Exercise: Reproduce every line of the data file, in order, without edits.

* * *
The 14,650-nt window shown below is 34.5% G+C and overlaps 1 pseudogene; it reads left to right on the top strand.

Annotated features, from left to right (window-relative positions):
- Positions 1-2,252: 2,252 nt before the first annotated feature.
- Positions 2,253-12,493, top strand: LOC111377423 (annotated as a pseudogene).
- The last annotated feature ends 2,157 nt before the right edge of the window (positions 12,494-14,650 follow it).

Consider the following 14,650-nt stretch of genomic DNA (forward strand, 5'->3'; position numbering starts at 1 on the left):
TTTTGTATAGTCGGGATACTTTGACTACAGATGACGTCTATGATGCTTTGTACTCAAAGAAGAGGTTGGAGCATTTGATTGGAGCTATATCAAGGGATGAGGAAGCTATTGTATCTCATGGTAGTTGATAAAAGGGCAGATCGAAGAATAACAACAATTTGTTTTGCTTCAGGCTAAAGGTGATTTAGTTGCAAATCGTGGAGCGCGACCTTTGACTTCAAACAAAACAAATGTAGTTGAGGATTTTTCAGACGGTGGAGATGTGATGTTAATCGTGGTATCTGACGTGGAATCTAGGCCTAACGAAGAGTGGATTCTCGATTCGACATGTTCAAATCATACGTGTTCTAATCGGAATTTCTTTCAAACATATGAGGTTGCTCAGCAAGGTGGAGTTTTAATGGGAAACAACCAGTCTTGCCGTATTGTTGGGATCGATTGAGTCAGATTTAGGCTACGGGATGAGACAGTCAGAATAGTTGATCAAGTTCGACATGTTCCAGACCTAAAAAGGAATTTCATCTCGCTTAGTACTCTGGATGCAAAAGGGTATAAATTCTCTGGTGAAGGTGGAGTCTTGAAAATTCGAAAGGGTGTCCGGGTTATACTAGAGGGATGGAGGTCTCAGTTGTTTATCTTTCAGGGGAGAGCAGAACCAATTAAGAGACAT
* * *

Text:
The 14,650-nt window shown below is 34.5% G+C and overlaps 1 pseudogene; it reads left to right on the top strand.

Annotated features, from left to right (window-relative positions):
- Positions 1-2,252: 2,252 nt before the first annotated feature.
- Positions 2,253-12,493, top strand: LOC111377423 (annotated as a pseudogene).
- The last annotated feature ends 2,157 nt before the right edge of the window (positions 12,494-14,650 follow it).

Consider the following 14,650-nt stretch of genomic DNA (forward strand, 5'->3'; position numbering starts at 1 on the left):
TTTTGTATAGTCGGGATACTTTGACTACAGATGACGTCTATGATGCTTTGTACTCAAAGAAGAGGTTGGAGCATTTGATTGGAGCTATATCAAGGGATGAGGAAGCTATTGTATCTCATGGTAGTTGATAAAAGGGCAGATCGAAGAATAACAACAATTTGTTTTGCTTCAGGCTAAAGGTGATTTAGTTGCAAATCGTGGAGCGCGACCTTTGACTTCAAACAAAACAAATGTAGTTGAGGATTTTTCAGACGGTGGAGATGTGATGTTAATCGTGGTATCTGACGTGGAATCTAGGCCTAACGAAGAGTGGATTCTCGATTCGACATGTTCAAATCATACGTGTTCTAATCGGAATTTCTTTCAAACATATGAGGTTGCTCAGCAAGGTGGAGTTTTAATGGGAAACAACCAGTCTTGCCGTATTGTTGGGATCGATTGAGTCAGATTTAGGCTACGGGATGAGACAGTCAGAATAGTTGATCAAGTTCGACATGTTCCAGACCTAAAAAGGAATTTCATCTCGCTTAGTACTCTGGATGCAAAAGGGTATAAATTCTCTGGTGAAGGTGGAGTCTTGAAAATTCGAAAGGGTGTCCGGGTTATACTAGAGGGATGGAGGTCTCAGTTGTTTATCTTTCAGGGGAGAGCAGAACCAATTAAGAGACAT